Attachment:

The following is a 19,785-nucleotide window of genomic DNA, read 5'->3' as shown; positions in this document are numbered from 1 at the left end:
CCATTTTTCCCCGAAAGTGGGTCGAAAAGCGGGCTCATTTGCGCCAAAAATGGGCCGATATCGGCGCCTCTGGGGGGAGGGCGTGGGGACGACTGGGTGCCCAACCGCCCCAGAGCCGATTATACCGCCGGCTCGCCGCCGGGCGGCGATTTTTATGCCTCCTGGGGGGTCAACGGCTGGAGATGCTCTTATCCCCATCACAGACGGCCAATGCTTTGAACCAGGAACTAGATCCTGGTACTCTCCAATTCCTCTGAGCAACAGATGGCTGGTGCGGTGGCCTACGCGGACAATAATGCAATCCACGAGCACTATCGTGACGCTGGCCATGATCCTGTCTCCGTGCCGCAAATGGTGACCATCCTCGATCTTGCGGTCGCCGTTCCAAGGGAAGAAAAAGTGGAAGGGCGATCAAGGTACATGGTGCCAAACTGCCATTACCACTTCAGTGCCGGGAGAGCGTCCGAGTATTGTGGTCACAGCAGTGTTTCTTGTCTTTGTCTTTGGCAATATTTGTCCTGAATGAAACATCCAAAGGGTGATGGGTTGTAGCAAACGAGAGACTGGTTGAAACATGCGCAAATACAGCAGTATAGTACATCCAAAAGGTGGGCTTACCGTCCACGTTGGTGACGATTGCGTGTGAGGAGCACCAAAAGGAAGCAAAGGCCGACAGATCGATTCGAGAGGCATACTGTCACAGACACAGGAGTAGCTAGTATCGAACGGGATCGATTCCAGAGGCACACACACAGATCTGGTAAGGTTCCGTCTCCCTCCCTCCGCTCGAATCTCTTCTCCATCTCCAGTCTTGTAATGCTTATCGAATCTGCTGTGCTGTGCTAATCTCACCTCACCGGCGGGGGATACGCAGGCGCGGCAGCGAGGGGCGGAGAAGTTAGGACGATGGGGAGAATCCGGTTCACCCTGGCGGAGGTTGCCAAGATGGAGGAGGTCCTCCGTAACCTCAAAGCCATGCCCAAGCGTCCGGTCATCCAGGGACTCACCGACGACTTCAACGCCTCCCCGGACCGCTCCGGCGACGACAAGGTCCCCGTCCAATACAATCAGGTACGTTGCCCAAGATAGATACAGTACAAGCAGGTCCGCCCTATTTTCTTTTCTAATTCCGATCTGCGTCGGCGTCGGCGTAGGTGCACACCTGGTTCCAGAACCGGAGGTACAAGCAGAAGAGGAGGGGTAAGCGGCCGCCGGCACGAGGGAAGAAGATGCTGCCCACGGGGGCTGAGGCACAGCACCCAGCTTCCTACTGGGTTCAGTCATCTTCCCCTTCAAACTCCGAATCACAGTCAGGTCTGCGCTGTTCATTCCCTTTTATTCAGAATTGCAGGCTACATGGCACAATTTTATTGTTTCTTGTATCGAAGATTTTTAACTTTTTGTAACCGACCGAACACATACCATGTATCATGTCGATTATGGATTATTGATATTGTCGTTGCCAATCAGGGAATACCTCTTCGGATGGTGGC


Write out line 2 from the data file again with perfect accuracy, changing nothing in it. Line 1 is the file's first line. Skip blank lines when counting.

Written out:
CCATTTTTCCCCGAAAGTGGGTCGAAAAGCGGGCTCATTTGCGCCAAAAATGGGCCGATATCGGCGCCTCTGGGGGGAGGGCGTGGGGACGACTGGGTGCCCAACCGCCCCAGAGCCGATTATACCGCCGGCTCGCCGCCGGGCGGCGATTTTTATGCCTCCTGGGGGGTCAACGGCTGGAGATGCTCTTATCCCCATCACAGACGGCCAATGCTTTGAACCAGGAACTAGATCCTGGTACTCTCCAATTCCTCTGAGCAACAGATGGCTGGTGCGGTGGCCTACGCGGACAATAATGCAATCCACGAGCACTATCGTGACGCTGGCCATGATCCTGTCTCCGTGCCGCAAATGGTGACCATCCTCGATCTTGCGGTCGCCGTTCCAAGGGAAGAAAAAGTGGAAGGGCGATCAAGGTACATGGTGCCAAACTGCCATTACCACTTCAGTGCCGGGAGAGCGTCCGAGTATTGTGGTCACAGCAGTGTTTCTTGTCTTTGTCTTTGGCAATATTTGTCCTGAATGAAACATCCAAAGGGTGATGGGTTGTAGCAAACGAGAGACTGGTTGAAACATGCGCAAATACAGCAGTATAGTACATCCAAAAGGTGGGCTTACCGTCCACGTTGGTGACGATTGCGTGTGAGGAGCACCAAAAGGAAGCAAAGGCCGACAGATCGATTCGAGAGGCATACTGTCACAGACACAGGAGTAGCTAGTATCGAACGGGATCGATTCCAGAGGCACACACACAGATCTGGTAAGGTTCCGTCTCCCTCCCTCCGCTCGAATCTCTTCTCCATCTCCAGTCTTGTAATGCTTATCGAATCTGCTGTGCTGTGCTAATCTCACCTCACCGGCGGGGGATACGCAGGCGCGGCAGCGAGGGGCGGAGAAGTTAGGACGATGGGGAGAATCCGGTTCACCCTGGCGGAGGTTGCCAAGATGGAGGAGGTCCTCCGTAACCTCAAAGCCATGCCCAAGCGTCCGGTCATCCAGGGACTCACCGACGACTTCAACGCCTCCCCGGACCGCTCCGGCGACGACAAGGTCCCCGTCCAATACAATCAGGTACGTTGCCCAAGATAGATACAGTACAAGCAGGTCCGCCCTATTTTCTTTTCTAATTCCGATCTGCGTCGGCGTCGGCGTAGGTGCACACCTGGTTCCAGAACCGGAGGTACAAGCAGAAGAGGAGGGGTAAGCGGCCGCCGGCACGAGGGAAGAAGATGCTGCCCACGGGGGCTGAGGCACAGCACCCAGCTTCCTACTGGGTTCAGTCATCTTCCCCTTCAAACTCCGAATCACAGTCAGGTCTGCGCTGTTCATTCCCTTTTATTCAGAATTGCAGGCTACATGGCACAATTTTATTGTTTCTTGTATCGAAGATTTTTAACTTTTTGTAACCGACCGAACACATACCATGTATCATGTCGATTATGGATTATTGATATTGTCGTTGCCAATCAGGGAATACCTCTTCGGATGGTGGC